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Album Review

Few bands in the metalcore genre wield greater influence than As I Lay Dying. (The name is a nod to William Faulkner's novel.) This Christian band's latest effort, The Powerless Rise, debuted at No. 10 on Billboard's mainstream album chart—a significant accomplishment for an act whose fierce material you're unlikely to hear on any but the heaviest of rock radio stations.

Metalcore borrows the pummeling guitar and rapid-fire drum rhythms of thrash and pairs them with guttural screaming … and occasional singing. The result is a metal subgenre that is, paradoxically, brutal and melodic at the same time. In the case of As I Lay Dying, growls come courtesy of frontman Tim Lambesis, while bassist Josh Gilbert carries the torch when it comes to actually singing.

Lyrically speaking, Lambesis told Plugged In that The Powerless Rise focuses on "the weaker things that are often overlooked by society," such as simplicity and the importance of learning "to serve another person before you serve yourself."

Positive Elements

Spiritual Content

Sexual Content

Violent Content

Crude or Profane Language

Drug and Alcohol Content

Other Negative Elements

Conclusion

Pro-social Content

"Beyond Our Suffering" challenges listeners to live out their faith sacrificially: "Personal redemption cannot change the world/Unless we lay down our lives for those who still suffer." The song also reminds anyone wallowing in self-pity to realize that many people face more acute struggles ("The more I focus on myself, then the more helpless that I become/ … My suffering is trivial/ … Compared to those who know real agony/ … Those truly in hell").

"Without Conclusion" exposes the unsatisfying emptiness of chasing prestige and material things. Similarly, "Parallels" describes the soul-numbing result of such a lifestyle ("We're overfed and undernourished, yearning for something more/Never starving yet never quite satisfied"). "Vacancy" and "The Blinding of False Light" also connect the dots between over-consumption and spiritual lethargy.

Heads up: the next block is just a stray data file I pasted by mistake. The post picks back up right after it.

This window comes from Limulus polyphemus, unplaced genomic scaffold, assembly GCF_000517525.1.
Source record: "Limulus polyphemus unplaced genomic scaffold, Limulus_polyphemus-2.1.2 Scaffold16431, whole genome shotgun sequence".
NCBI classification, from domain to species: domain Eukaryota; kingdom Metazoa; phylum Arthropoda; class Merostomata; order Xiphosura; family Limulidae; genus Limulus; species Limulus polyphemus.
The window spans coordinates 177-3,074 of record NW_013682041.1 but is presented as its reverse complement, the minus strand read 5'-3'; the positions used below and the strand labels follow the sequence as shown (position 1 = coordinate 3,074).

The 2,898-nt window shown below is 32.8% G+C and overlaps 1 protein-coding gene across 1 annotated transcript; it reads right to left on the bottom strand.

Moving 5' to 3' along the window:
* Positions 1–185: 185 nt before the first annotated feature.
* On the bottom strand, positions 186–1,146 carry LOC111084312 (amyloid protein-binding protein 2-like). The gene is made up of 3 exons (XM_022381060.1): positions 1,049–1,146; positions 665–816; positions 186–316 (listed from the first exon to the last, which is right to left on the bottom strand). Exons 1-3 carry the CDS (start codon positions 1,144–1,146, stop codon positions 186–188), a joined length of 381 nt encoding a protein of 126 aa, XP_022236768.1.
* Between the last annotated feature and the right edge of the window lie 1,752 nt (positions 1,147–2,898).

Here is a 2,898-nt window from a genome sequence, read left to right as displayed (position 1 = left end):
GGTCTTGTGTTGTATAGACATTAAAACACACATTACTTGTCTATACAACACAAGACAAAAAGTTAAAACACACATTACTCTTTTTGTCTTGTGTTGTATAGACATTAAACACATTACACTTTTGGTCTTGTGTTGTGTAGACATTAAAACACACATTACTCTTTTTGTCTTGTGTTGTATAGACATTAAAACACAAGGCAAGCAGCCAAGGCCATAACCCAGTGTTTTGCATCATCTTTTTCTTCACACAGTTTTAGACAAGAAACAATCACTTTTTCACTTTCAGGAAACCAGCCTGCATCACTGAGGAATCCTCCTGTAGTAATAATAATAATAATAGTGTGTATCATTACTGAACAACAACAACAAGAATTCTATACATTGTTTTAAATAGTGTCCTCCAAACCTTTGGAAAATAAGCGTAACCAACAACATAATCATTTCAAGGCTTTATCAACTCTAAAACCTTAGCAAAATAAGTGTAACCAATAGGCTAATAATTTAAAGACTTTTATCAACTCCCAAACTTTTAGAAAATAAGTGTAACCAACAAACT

"The Plague" appropriates Jesus' words from his confrontation of the Pharisees in Matthew 23. The song chastises churches that fail to offer the guidance people are desperately seeking ("Yet if we seek help for infirmities, we are made twice the sons of hell as before/ … Whitewashed tombs have hidden the truth"). Striking a prophetic stance, "Anger and Apathy" denounces indifference. "Many of us have turned off the light outside, erasing what exists beyond our front door," Lambesis barks. "How much grievance will it take to awaken us from the comfort of our own homes/The comfort of our oversized graves." Likewise, "Upside Down Kingdom" suggests that salvation is about much more than what happens after we die ("A kingdom is offered beyond that of golden streets/We can represent now what will one day be complete").

Objectionable Content

None. However …

Summary Advisory

Dense lyrics in "Anodyne Sea" seem to be about how standing on conviction can leave us standing alone when others disagree with us—a positive theme. But a repeated line links those convictions to death in a way that could be confusing ("In my convictions, I've found my own grave, but amongst the dead we all fade away").

Also, album art prominently displays (some would say celebrates) skulls. The band, on its website, addresses the issue of their artwork by calling attention to the fact that, "For Christians, the theme of death should even be more important and is often overlooked as useful imagery. Dying to one's self is a clear theme within the Gospels."

That kind of blunt, God-focused attitude actually gives added poignancy to the praise (often coming from mainstream music critics) that's being lavished on As I Lay Dying's fifth release. "There is nothing Powerless about this behemoth of an album," writes Absolute Punk reviewer Drew Beringer. "It'll sit atop the metal pinnacle all year long."

Say what you will about metalcore—it's too raw, it's too loud, it's too savage—Tim Lambesis and Co. have crafted an album that crackles and detonates with prophetic potency. It's impossible to miss the band's call to embrace a life of sacrifice on behalf of others—a biblical message spliced into a snarling renunciation of materialistic excess.

Plot Summary

Christian Beliefs

Other Belief Systems

Authority Roles

Profanity/Violence

Kissing/Sex/Homosexuality

Discussion Topics

Additional Comments/Notes

Episode Reviews

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